I am trying to fit a logistic regression model to an imbalanced dataset (0.5/99.5) with high dimensionality(about 15k). I used random forest to select top 200 important features. Observations are around 120K.

When I fit a logistic regression model on based dataset (using Smote for over sampling) , on training f1, recall and precision are good. But on testing, precision score and f1 are bad. I assume it makes sense because in training there were a lot more of the minority case while in reality/testing there is only very small percentage. So the algorithm is still looking for more minority cases, which caused the high false positive.

I was wondering what kind of methods could I try to improve the performance?

I am currently trying different sampling method for imbalanced dataset, also plan to try PCA.

  • $\begingroup$ Did you center and scale your features? $\endgroup$ – stmax Mar 27 '17 at 19:05
  • $\begingroup$ You would probably have to share some of your results to get useful answers. $\endgroup$ – oW_ Mar 27 '17 at 19:57
  • $\begingroup$ @stmax most of my features are dummies. so I didn't center and scale them. $\endgroup$ – Alice Mar 27 '17 at 20:25
  • $\begingroup$ I had almost the same problem with imbalanced data and binary classification. F1, recall and precision were good on training set, but bad on test set. (I also used SMOTE to over-sample the training set). Then I tried all that @D.W. sugested, but didn't succeed to improve my test results. Did you menage to improve perfomance, and how? $\endgroup$ – vitez koja May 18 '18 at 13:15
  • $\begingroup$ Try the stratified sampling, it is usually usefull for imbalanced classification. $\endgroup$ – Moon Jan 14 '19 at 21:41

I suspect the reason is that the class balance in your test set is different from the class balance in your training set. That will throw everything off. The fundamental assumption made by statistical machine learning methods (including logistic regression) is that the distribution of data in the test set matches the distribution of data in the training set. SMOTE can throw that off.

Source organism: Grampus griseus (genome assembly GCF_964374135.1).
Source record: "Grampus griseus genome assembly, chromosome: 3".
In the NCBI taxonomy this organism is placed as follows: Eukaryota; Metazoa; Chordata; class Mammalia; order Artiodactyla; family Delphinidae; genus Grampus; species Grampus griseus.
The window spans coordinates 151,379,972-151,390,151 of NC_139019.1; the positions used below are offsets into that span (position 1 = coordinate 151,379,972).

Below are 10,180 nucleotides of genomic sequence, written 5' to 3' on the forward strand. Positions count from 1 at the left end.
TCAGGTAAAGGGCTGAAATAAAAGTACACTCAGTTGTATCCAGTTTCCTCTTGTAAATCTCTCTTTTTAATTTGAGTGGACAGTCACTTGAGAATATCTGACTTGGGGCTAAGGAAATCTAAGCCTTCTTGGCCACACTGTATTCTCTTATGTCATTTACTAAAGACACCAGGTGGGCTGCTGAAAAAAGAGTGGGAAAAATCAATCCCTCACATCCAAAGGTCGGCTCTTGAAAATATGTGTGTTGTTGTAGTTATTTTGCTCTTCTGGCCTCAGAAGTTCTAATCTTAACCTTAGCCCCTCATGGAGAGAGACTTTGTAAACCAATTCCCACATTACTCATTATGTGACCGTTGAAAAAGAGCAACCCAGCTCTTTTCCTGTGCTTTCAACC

It sounds like you have used SMOTE to augment the training set by adding additional synthetic positive instances (i.e., oversampling the minority class) -- but you haven't added any negative instances. So, the class balance in the training set might have shifted from 0.5%/99.5% to something like (say) 10%/90%, while the class balance in the test set remains 0.5%/99.5%. That's bad; it will cause the classifier to over-predict positive instances. For some classifiers, it's not a major problem, but I expect that logistic regression might be more sensitive to this mismatch between training distribution and test distribution.

Here are two candidate solutions for the problem that you can try:

  1. Stop using SMOTE. Ensure the training set has the same distribution as the test set. SMOTE might actually be unnecessary in your situation.

  2. Continue to augment the training set using SMOTE as you're currently doing, and compensate for the train/test mismatch by shifting the threshold for classification. Logistic regression produces an estimated probability that a particular instance is from the positive class. Typically, you then compare that probability to the threshold 0.5 and use that to classify it as positive or negative. You can adjust the threshold to correct for that: replace $0.5$ with $0.5/k$, where $k$ is the ratio of positives in your training set after augmentation to positive before (e.g., if augmentation shifted the training set from 0.5%/99.5% to 10%/90%, then $k=10/0.5=20$); or you can use cross-validation to find a suitable threshold that maximizes the F1 score (or some other metric).

Incidentally, I recommend you make sure to use regularization with your logistic regression model, and use cross-validation to select the regularization hyper-parameter. There's nothing wrong with 15K features if you have 120K instances in your training set, but you might want to regularize it strongly (choose a large regularization parameter) to avoid overfitting.